Jürgen Klopp Isn’t Immune From Criticism

Before I go any further, let me be absolutely clear that I think that Jürgen Klopp is a genius. Whilst he’d be able to do what Pep Guardiola has done if given that budget, I don’t think that the Spaniard could do what Klopp has done at Liverpool, yet it’s not the German that is given due credit from most parties. What the German has achieved with the meagre budget that he’s had to work with is nothing short of sensational and I’ll forever love him for winning the European Cup and Premier League in consecutive seasons for us. I will never not have a huge amount of admiration and respect for him, but that doesn’t mean that the man is immune from criticism for what has been happening to Liverpool over the past couple of months. There is mitigating circumstance after mitigating circumstance for how this campaign has panned out, but that doesn’t excuse everything that’s happened.

I’m also at least mildly confused by the certainty with which some have said that he’s definitely the man to lead us out of this mess. I very much hope that he is, but I think there’s a big difference between hoping and knowing. I don’t think that he’s lost the dressing room or anything like that, but you can only lose matches for so long before the players start to question what you’re asking them to do. They’ll all understand the mitigating circumstances, but they won’t give the manager trust forever. He could have approached certain things differently and hasn’t, which a number of the players will be aware of and perhaps start looking for an escape route. We can’t say for certain that he’s the man to get us out of the funk that we’re currently in and at some point we need to be able to talk about his failures with a sensible head on rather than a defensive one.

Too Slow To React To Injuries

Perhaps the biggest criticism I would level at Jürgen Klopp right now is that he has been far too slow to react to the injury crisis that has enveloped Liverpool’s season. What has happened to our defence is ludicrous, barely explained by logic. Virgil van Dijk being out for the entire campaign was a huge blow, as was the loss of Joe Gomez. Once the latter was injured, the manager had to acknowledge that this wasn’t going to be a normal season but he still tried to get us playing as if his two best defenders were on the pitch. The use of midfielders in the backline was fine as a temporary measure, but the decision to carry on doing it even after we signed defenders in the January window was madness. Yes, he was hamstrung by the owners refusal to spend big and early, but it was clear that playing midfielders in defence just wasn’t working so why persist with it?

The mitigating circumstances supplied by the absence of van Dijk, Gomez and then Joel Matip for the season were all fair, but they were also known. At some point the manager should have looked at mixing things up and trying a different approach to matches instead of doing the same thing again and again and expecting a different outcome. He did eventually change things against Fulham, but went too far in the other direction with a team selection that was best described as ‘wild’. I have been one of the people calling for the manager to play defenders in defence, but that was in order to get the likes of Fabinho into the middle, not to play with a midfield of Gini Wijnaldum, James Milner and Xherdan Shaqiri. Naby Keita looked like the best player on the pitch for an hour, but tired as you’d expect given his fitness record. Not too little, too late but too much.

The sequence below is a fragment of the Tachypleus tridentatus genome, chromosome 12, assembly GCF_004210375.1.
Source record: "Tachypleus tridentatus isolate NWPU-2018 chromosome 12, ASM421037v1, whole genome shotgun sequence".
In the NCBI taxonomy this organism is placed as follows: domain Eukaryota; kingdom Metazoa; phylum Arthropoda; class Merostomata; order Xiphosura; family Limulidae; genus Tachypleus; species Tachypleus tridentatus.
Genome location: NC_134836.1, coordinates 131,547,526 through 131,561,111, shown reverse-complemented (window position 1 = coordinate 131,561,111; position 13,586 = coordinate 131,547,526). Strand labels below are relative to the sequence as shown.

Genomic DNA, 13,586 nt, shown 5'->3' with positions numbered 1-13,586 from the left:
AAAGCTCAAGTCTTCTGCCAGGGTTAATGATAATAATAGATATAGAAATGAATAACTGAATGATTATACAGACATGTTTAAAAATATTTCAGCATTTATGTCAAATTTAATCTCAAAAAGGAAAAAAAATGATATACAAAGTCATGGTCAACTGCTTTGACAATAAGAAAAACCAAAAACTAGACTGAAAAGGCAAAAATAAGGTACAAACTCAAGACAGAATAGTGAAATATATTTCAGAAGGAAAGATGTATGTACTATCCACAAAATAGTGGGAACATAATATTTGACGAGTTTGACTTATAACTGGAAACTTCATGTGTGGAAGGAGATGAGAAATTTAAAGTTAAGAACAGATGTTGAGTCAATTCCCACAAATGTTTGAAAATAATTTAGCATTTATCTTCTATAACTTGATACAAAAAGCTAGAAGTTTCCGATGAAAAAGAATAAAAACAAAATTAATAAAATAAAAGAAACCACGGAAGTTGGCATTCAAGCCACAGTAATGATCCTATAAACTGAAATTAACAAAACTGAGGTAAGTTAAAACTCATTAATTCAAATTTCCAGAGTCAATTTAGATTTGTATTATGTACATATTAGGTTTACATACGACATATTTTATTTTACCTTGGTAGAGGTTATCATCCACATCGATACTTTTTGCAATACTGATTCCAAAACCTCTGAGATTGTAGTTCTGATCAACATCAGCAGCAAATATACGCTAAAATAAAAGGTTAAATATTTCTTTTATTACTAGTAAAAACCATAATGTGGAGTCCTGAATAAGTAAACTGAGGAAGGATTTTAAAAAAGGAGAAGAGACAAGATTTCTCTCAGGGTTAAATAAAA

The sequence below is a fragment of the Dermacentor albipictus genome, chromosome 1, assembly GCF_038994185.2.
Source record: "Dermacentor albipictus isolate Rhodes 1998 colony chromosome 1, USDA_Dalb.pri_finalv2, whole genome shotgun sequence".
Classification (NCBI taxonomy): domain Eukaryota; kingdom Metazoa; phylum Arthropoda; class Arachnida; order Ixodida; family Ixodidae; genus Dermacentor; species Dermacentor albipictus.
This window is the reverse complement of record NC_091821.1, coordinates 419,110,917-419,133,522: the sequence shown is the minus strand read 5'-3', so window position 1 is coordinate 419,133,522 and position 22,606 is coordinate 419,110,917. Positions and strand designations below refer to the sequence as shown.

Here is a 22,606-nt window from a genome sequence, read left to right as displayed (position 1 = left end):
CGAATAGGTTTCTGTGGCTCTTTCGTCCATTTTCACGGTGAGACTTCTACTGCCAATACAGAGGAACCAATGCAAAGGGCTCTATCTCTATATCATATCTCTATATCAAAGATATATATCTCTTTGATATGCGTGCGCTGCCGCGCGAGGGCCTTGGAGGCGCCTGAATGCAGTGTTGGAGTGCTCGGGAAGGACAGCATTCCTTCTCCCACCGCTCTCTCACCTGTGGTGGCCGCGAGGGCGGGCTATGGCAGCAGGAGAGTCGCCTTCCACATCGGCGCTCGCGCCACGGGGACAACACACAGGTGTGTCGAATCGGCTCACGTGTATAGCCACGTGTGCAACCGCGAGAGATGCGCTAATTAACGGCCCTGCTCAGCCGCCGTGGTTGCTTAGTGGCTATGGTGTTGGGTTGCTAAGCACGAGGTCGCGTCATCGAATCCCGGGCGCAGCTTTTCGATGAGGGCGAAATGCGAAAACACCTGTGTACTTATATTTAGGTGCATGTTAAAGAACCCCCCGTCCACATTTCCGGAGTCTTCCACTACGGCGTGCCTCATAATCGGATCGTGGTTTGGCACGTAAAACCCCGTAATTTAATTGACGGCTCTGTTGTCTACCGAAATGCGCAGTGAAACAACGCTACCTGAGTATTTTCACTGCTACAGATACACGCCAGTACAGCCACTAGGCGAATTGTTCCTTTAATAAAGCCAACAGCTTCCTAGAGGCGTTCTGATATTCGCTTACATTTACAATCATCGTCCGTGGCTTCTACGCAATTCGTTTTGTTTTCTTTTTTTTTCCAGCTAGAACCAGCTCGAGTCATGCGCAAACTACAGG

He’s Lost His Way

In amongst all of the mitigating circumstances that I’ve mentioned repeatedly, we can’t forget that the man lost his mother and wasn’t allowed to return to Germany to bury her. I can’t even begin to imagine the stress and strain that that will have put on him, especially at a time when the world feels like it’s falling apart. I have no clue how you even begin to process grief in that sort of circumstance and it’s remarkable in my eyes that he’s even been able to get out of bed, let alone carry on with his job. Perhaps the football club should have learned from the mistakes of the handling of Kenny Dalglish’s grief in the wake of Hillsborough and enforced a break on him, I don’t know. All I can say is that Jürgen Klopp has been through a personal tragedy and has had to carry on as normal during that time. Whether his decision making has been compromised I wouldn’t like to speculate, but he hasn’t been himself for months.

The choice to take Mohamed Salah off against Chelsea when we were seeking a goal was an odd one, with every substitution that we made making us weaker. Yes, what the manager has to work with isn’t great, but a lot of that is by choice, given that he’s refused to sell the likes of Divock Origi and actively played him in matches when he shouldn’t have been anywhere near the squad, let alone the first-team. Prior to today, we still had a chance of finishing in the top four, even if it was an outside one. To put all of our eggs into the Champions League basket is a mad decision to make, especially given the form that we’re in, yet that’s what Klopp seems to have done. We can’t even be guaranteed to get past RB Leipzig, let alone any further in the competition. The manager is a genius, but he’s hurting right now and I’m not sure that giving him a break would be the worst thing that we could do to let him re-charge his batteries. It might be the only chance we’ve got.

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